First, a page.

This beautifully illustrated book was a 2009 Caldecott honor winner for its unique illustrations and story. This book also won the 2009 Schneider Family Book Award for its story honoring a individual with disabilities.

Pinkney, A. D., & Pinkney, J. B. (1999). Duke Ellington: The piano prince and his orchestra.    New York: Scholastic.

Duke Ellington might be known as a famous musician today, but he was not always that way. “Duke” or Edward Kennedy Ellington was born in 1899 in Washington D.C. At a young age, his parents enrolled him in piano lesson, but Duke quit to play baseball. Many years later, however, Duke heard ragtime music for the first time and it inspired him to play the piano again. He ended up teaching himself how to play. At the age of 19, Duke started to perform music. It wasn’t long before he formed his own band called the “Washingtonians.” The Washingtonians toured all over Washington D.C. and in Harlem, New York. Once they started to play more regularly in Harlem, the band changed their name to Duke Ellington and His Orchestra. It was here that Ellington’s music evolved. He became a pivotal figure in Jazz music that encompassed blues, ragtime, folk and March music. Ellington went onto perform at Carnegie Hall and write at least one thousand compositions. His influence and his music still lives on today.

This picture book is a winner of a 1999 Caldecott Honor and a 1999 Coretta Scott King Award. Both these awards honor the illustrations of this book. The illustrations capture the jazz moment. Each line appears to be in movement with the music.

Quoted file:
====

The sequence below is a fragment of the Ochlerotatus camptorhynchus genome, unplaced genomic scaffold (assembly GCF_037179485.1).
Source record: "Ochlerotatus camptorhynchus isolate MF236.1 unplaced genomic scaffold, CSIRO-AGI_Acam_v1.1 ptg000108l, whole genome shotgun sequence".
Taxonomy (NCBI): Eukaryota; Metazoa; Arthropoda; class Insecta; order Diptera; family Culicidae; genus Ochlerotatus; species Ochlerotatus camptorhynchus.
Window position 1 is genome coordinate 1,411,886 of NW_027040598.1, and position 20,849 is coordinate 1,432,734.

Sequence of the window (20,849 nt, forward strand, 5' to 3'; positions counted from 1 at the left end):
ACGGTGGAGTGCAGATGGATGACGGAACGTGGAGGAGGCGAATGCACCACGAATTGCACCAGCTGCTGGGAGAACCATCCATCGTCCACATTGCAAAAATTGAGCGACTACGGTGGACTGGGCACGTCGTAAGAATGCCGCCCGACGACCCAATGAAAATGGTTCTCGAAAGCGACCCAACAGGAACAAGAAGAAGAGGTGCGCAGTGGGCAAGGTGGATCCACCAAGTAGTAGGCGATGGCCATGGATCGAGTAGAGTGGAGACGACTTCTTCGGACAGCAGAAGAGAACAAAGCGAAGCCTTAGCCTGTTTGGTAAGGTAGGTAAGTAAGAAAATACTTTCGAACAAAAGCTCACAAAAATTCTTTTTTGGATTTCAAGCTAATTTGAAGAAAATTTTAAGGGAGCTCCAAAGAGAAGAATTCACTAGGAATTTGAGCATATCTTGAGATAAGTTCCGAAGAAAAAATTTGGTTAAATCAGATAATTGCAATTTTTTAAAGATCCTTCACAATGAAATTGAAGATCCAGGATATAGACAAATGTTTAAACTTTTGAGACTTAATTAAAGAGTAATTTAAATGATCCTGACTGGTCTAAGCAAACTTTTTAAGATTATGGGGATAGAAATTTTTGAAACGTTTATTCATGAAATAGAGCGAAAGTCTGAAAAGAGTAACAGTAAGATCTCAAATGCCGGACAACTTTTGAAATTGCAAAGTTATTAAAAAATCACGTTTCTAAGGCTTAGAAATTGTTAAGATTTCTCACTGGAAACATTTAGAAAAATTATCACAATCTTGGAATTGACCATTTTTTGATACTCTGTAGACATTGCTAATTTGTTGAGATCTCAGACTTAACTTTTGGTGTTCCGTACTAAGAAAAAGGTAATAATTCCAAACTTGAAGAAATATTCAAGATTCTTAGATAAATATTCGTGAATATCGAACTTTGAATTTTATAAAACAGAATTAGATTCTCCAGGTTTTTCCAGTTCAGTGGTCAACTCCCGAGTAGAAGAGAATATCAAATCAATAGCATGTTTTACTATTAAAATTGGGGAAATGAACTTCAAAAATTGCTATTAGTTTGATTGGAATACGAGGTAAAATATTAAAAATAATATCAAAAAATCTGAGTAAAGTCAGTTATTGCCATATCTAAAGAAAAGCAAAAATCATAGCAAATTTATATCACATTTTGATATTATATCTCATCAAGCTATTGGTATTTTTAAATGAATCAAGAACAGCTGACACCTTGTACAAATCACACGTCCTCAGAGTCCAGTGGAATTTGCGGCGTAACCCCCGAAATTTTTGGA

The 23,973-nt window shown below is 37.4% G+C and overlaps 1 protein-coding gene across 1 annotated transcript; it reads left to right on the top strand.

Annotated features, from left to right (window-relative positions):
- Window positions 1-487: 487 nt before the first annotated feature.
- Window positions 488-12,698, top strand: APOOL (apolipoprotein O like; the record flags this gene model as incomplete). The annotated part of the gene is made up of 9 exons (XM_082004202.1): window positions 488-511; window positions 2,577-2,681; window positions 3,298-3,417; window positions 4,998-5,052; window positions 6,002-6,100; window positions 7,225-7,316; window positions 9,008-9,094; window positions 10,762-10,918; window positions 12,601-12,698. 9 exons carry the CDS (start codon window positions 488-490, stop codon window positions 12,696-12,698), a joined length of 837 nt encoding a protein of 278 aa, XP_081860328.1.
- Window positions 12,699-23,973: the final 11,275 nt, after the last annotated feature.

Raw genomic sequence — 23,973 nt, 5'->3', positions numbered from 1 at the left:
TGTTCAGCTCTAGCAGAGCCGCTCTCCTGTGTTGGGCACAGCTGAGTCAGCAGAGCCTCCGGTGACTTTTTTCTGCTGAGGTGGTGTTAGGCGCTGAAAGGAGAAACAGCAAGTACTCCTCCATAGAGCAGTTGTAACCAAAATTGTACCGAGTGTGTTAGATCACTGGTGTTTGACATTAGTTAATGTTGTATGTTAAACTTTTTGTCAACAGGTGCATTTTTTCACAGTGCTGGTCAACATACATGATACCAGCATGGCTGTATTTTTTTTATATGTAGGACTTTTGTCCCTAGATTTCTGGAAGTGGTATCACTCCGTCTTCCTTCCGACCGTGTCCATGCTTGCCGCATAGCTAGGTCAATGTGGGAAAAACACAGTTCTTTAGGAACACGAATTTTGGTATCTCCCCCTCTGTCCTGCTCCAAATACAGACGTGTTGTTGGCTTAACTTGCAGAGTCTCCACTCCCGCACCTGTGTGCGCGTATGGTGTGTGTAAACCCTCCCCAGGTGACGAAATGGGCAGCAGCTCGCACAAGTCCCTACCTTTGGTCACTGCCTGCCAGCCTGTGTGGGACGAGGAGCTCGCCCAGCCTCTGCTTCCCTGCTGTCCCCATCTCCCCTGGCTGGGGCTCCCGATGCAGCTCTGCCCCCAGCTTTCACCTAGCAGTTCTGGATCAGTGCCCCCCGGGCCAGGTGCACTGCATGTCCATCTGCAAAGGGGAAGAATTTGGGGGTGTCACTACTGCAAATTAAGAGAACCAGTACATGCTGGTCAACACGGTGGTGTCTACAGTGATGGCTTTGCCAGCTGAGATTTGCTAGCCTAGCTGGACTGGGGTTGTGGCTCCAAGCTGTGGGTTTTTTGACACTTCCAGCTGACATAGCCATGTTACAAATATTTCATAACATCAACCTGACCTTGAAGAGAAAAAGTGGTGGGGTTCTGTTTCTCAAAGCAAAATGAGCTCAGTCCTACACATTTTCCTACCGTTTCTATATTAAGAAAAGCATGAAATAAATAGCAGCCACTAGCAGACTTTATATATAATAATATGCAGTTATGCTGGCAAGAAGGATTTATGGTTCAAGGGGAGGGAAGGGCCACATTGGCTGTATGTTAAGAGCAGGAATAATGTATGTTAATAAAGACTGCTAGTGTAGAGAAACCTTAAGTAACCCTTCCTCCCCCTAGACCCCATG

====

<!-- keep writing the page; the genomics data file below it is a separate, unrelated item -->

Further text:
Powell, P. H., & Robinson, C. (2014). Josephine: The dazzling life of Josephine Baker. San Francisco, CA: Chronicle Books.

Josephine Baker was known for her dancing, her songs, her comedy and her pictures. She started out in St. Louis, Missouri where she lived in poverty and in a time where blacks and whites were not treated the same. Even though she lived in a difficult time, Josephine dreamed of dancing freely. She was immensely talented and started to perform at the age of thirteen and she kept performing until she left for Europe in hopes of better life. When she arrived in Paris, she was treated as an equal and quickly became a star. When she came back to the United States, she starred as a Ziegfeld Follies - becoming the first and only Negro Follies star ever! When WWII erupted, Baker served as a spy for France and worked for the Red Cross. All of these things lead up to Baker reaching her career height when she performed at Carnegie Hall. When she wasn’t performing, she worked tirelessly against racial discrimination. She even spoke alongside Dr. Martin Luther King. Baker danced and performed to open doors of freedom for other African Americans around the world.

Josephine: The dazzling life of Josephine Baker was named a 2015 Coretta Scott King Illustrator Honor Book and a 2015 Robert F. Sibert Informational Book Award Honor. Both these awards honor this book for its informational text and its illustrations. These aspects come together to form a book that is both interesting and engaging for children.

Russell-Brown, K., & Morrison, F. (2014). Little Melba and her big trombone. New York, NY: Lee & Low Books.